Goran Trbuljak | Ljubljana 2013

Goran Trbuljak: Personal and other Obstacles, exhibition view, Galerija Gregor Podnar, Ljubljana, 2013. Photo: Matija Pavlovec thumbnail
Goran Trbuljak: Personal and other Obstacles, exhibition view, Galerija Gregor Podnar, Ljubljana, 2013. Photo: Matija Pavlovec thumbnail
Goran Trbuljak: Personal and other Obstacles, exhibition view, Galerija Gregor Podnar, Ljubljana, 2013. Photo: Matija Pavlovec thumbnail
Goran Trbuljak: Personal and other Obstacles, exhibition view, Galerija Gregor Podnar, Ljubljana, 2013. Photo: Matija Pavlovec thumbnail
Goran Trbuljak: Personal and other Obstacles, exhibition view, Galerija Gregor Podnar, Ljubljana, 2013. Photo: Matija Pavlovec

Goran Trbuljak: Personal and other Obstacles, exhibition view, Galerija Gregor Podnar, Ljubljana, 2013. Photo: Matija Pavlovec

Goran Trbuljak: Personal and other Obstacles, exhibition view, Galerija Gregor Podnar, Ljubljana, 2013. Photo: Matija Pavlovec

Goran Trbuljak: Personal and other Obstacles, exhibition view, Galerija Gregor Podnar, Ljubljana, 2013. Photo: Matija Pavlovec

Goran Trbuljak: Personal and other Obstacles, exhibition view, Galerija Gregor Podnar, Ljubljana, 2013. Photo: Matija Pavlovec

Goran Trbuljak: Personal and other Obstacles, exhibition view, Galerija Gregor Podnar, Ljubljana, 2013. Photo: Matija Pavlovec

Goran Trbuljak: Personal and other Obstacles, exhibition view, Galerija Gregor Podnar, Ljubljana, 2013. Photo: Matija Pavlovec

Goran Trbuljak: Personal and other Obstacles, exhibition view, Galerija Gregor Podnar, Ljubljana, 2013. Photo: Matija Pavlovec

GORAN TRBULJAK

PERSONAL AND OTHER OBSTACLES

July 1, 2013 – 27, 2013

Galerija Gregor Podnar is pleased to announce Personal and other Obstacles, Goran Trbuljak’s first solo exhibition at its Project space in Ljubljana. The show presents a selection of photographic works, artist’s books,  and print-collages, created between 1970 and 2013.

The exhibition is comprised of two photographic works documenting street actions from the early ’70s, a series of collages with a poster advertising a group exhibition with one of Trbuljak’s early street actions, and a series of black/white, “white” and full-color monographs. Trbuljak’s anonymous street actions show the relation of an art work inside and outside art institutions such as galleries and museums, stressing the question of his own position as a young, unknown artist within the art system as well. His recent “Monographs” express the wish to represent an artist’s career, in this case his own, by producing hundreds of pocket format monographs made with various kinds of paper while transforming the monographs themselves into works of art. The hand-made production of these monographs not only short-cuts normal, art-historical procedures, by taking the act of historicizing into one’s own hands, but also questions the position of the artist vis-à-vis his own oeuvre.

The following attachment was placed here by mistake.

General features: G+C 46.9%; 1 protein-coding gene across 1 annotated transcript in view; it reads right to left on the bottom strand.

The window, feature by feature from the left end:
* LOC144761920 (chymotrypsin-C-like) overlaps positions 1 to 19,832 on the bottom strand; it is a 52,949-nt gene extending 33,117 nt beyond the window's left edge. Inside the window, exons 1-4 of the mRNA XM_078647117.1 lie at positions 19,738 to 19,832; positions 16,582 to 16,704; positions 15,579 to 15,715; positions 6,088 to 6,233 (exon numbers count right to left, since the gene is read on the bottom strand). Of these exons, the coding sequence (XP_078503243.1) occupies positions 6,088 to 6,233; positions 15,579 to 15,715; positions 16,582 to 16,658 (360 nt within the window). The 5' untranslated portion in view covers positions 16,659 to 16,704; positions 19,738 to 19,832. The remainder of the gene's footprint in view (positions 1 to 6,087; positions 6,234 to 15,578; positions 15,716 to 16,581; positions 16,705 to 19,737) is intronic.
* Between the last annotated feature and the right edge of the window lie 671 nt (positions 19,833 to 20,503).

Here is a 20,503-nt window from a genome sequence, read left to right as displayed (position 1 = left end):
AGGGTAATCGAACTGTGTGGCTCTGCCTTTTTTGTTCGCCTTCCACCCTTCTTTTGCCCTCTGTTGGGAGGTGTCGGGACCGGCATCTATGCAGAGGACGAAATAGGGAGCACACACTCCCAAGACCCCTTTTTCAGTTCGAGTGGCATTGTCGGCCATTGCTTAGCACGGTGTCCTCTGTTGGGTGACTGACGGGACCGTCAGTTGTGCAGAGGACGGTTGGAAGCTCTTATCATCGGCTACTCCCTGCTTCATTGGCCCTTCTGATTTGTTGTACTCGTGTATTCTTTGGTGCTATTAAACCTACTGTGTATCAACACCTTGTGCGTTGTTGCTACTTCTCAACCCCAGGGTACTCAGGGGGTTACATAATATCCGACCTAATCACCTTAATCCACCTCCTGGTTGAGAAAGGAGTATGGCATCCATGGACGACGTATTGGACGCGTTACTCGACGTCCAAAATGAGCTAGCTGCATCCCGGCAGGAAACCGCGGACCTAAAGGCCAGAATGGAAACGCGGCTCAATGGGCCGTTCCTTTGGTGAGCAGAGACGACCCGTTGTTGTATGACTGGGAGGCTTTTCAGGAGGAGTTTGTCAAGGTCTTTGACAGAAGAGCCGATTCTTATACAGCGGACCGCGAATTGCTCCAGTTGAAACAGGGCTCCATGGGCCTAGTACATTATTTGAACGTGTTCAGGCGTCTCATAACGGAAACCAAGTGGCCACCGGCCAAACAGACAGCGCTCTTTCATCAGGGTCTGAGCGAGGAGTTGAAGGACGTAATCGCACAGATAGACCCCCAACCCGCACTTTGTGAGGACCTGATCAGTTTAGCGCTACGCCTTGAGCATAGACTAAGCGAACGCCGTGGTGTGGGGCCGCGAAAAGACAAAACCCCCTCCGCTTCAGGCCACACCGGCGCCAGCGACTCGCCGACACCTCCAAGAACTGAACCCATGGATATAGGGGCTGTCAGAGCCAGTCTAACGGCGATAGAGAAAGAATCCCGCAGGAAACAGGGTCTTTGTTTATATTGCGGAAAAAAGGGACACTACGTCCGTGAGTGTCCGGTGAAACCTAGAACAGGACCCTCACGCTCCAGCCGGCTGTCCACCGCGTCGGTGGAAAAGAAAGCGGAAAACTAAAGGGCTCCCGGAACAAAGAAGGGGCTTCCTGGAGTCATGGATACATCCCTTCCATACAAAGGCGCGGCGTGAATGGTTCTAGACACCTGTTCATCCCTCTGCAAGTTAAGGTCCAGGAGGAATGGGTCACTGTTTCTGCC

As pioneer of conceptual art in the former Yugoslavia, Goran Trbuljak began his career in Zagreb in the late 1960s with works that critiqued the institutions of art and questioned the nature of the artwork. Consequently, his art took particular forms: calling cards left for gallery staff, opinion polls that demanded a response, and even a “referendum” of passers-by in Zagreb in 1972 on the question, “Is Goran Trbuljak an artist or not? 1. Yes 2. No.” In the mid-1970s, Trbuljak entered into a dialogue with painting: The Sunday Painting (1974), for instance, is in fact a photographic documentation of one of the artist’s street actions: on several different Sundays, Trbuljak went to an art-supply store and painted on the display window in correlation with the blank canvas and easel behind the glass. And each Monday, the store’s staff would remove the paint from the window. 
The Zagreb-based art critic and curator Branka Stipančić writes of Trbuljak: “He was the first artist in Croatia to question the meaning of exhibiting work within the gallery system, and the status of an artist as part of this, integrating such questions into his art. Every new step in art was always an ethical issue for Trbuljak. His influence on the generation of post-conceptual artists in the mid 1970s was decisive.”

Goran Trbuljak’s work has been shown at the Venice Biennial in 1995, as well as, amongst others, in the following exhibitions: “Kurze Karrieren”, at the Museum Moderner Kunst in Vienna (2004); “…Und so hat Konzept noch nie Pferd bedeutet”, at the Generali Foundation in Vienna (2006); “Making of Art”, at Schirn Kunsthalle in Frankfurt am Main (2009), “The Death of the Audience”, at the Secession, Vienna; and “The Promises of the Past: A Discontinuous History of Art in Eastern Europe”, at the Centre George Pompidou in Paris (2010).

The project is supported by Ministry of Culture of the Republic of Slovenia.
Special thanks to International Centre Of Graphic Arts (MGLC), Ljubljana.